“Let the world know you as you are, not as you think you should be, because sooner or later, if you are posing, you will forget the pose, and then where are you?"
When I originally set out to document the lesbian and gay community within Sewanee, I expected to document a large community ablaze with vitality and energy—a group incensed with a righteous indignation propelling itself forward to actively fight for acceptance and equality in a town unwilling to listen. What I found instead was a collection of smaller, more personal communities shut off in part to themselves and others, unsatisfied with their level of acceptance but hesitant to undergo the extreme hardships and alienation of actively fighting for change that some may feel should have already occurred. These smaller, more individual communities are not the product of laziness, elusiveness, or lack of care; rather they are reactions to the larger Sewanee community that accepts the gay and lesbian community in title rather than in action.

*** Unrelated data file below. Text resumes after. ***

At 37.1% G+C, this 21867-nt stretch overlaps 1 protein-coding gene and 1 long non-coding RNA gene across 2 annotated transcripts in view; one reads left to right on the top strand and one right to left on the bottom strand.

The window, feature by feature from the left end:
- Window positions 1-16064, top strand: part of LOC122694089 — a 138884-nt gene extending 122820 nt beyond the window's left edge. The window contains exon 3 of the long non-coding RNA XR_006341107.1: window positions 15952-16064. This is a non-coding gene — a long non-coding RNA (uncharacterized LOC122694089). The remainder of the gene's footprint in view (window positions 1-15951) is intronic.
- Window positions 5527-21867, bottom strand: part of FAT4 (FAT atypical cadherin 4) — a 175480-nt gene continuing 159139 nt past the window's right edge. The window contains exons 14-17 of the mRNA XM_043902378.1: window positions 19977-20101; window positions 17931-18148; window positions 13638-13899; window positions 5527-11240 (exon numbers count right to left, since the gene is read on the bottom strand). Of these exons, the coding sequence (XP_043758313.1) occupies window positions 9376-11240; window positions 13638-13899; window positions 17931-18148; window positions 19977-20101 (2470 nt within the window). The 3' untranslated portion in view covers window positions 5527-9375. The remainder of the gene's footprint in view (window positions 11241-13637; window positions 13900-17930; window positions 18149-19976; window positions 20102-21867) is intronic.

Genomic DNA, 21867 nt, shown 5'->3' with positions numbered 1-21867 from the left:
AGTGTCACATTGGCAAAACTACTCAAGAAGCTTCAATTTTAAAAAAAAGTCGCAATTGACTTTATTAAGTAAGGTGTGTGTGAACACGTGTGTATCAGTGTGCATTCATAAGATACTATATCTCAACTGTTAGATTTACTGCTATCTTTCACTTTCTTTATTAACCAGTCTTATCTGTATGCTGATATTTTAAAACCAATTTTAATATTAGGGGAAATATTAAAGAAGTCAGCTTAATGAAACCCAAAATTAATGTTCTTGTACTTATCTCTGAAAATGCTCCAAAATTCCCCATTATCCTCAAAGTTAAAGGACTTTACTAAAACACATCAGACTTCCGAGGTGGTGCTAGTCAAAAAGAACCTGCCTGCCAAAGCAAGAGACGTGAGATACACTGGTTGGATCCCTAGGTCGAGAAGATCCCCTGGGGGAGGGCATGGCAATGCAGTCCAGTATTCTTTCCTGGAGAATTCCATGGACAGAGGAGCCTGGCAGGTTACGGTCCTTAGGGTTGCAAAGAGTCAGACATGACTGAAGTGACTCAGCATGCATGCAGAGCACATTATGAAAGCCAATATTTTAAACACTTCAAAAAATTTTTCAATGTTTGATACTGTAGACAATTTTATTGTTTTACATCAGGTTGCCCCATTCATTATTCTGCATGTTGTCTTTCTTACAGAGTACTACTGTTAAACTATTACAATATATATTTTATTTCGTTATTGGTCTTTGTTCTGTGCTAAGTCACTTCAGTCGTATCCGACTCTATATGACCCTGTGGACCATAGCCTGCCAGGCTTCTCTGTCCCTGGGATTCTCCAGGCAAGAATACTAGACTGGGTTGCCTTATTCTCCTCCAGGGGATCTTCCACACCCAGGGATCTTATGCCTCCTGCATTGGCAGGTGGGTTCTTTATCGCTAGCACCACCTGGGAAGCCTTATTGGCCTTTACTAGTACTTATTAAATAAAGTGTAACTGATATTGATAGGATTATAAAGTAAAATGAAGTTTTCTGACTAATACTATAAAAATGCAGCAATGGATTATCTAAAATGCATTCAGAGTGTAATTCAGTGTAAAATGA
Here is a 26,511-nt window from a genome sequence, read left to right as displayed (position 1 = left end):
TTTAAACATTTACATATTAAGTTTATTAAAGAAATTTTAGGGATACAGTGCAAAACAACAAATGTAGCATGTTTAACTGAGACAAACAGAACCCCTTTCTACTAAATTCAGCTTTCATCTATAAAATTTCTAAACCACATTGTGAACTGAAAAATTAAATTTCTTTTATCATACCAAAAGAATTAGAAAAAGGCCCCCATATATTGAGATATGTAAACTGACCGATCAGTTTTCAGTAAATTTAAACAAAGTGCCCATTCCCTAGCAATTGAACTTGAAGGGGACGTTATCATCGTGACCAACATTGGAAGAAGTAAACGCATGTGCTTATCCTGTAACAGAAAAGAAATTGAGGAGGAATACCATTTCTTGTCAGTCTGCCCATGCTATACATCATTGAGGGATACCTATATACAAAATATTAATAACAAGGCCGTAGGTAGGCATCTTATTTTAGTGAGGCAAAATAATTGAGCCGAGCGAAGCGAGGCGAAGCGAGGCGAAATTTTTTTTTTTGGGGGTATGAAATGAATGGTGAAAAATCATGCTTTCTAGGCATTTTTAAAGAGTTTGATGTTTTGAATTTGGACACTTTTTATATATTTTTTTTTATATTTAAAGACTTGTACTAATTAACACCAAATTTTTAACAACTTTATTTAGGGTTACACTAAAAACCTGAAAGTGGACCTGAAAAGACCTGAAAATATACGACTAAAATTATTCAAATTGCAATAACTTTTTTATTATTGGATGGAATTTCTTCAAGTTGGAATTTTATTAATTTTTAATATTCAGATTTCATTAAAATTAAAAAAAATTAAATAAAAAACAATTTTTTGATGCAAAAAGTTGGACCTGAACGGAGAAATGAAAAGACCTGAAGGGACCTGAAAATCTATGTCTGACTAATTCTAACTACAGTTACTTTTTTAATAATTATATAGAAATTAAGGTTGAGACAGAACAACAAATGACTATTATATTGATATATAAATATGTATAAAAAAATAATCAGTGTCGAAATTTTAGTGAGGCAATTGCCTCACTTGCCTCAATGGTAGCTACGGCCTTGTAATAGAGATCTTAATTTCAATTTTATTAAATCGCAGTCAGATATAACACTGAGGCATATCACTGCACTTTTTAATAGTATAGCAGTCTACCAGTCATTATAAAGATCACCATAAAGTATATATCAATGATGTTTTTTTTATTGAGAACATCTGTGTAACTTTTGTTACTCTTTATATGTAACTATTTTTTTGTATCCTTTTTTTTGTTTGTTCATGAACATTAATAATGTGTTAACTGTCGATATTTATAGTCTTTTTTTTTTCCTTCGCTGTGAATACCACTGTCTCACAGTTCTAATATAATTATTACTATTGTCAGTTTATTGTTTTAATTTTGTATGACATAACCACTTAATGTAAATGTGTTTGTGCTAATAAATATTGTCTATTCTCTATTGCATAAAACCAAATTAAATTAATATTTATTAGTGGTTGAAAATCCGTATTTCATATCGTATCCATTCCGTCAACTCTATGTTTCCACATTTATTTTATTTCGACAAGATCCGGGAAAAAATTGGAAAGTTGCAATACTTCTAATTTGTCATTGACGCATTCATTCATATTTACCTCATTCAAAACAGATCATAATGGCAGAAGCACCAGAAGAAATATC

The subjects within my work, Jerin and Lyle, are representative of these smaller, more individual communities that I found to exist within Sewanee’s lesbian and gay community. Though energetic, focused, and loving, I discovered that while Jerin and Lyle desire to become an integral part of the community, a certain level of comfort is lost, and a certain attitude is adopted, when they step beyond the steps of their home and onto the sidewalks of Sewanee. As a result, a smaller community has formed within their home and jewelry store in downtown Sewanee where they can function without outside judgment. This project is an exploration of that personal community that they have formed, but can only begin to explore the unspoken underpinnings of who these men really are when unmasked.
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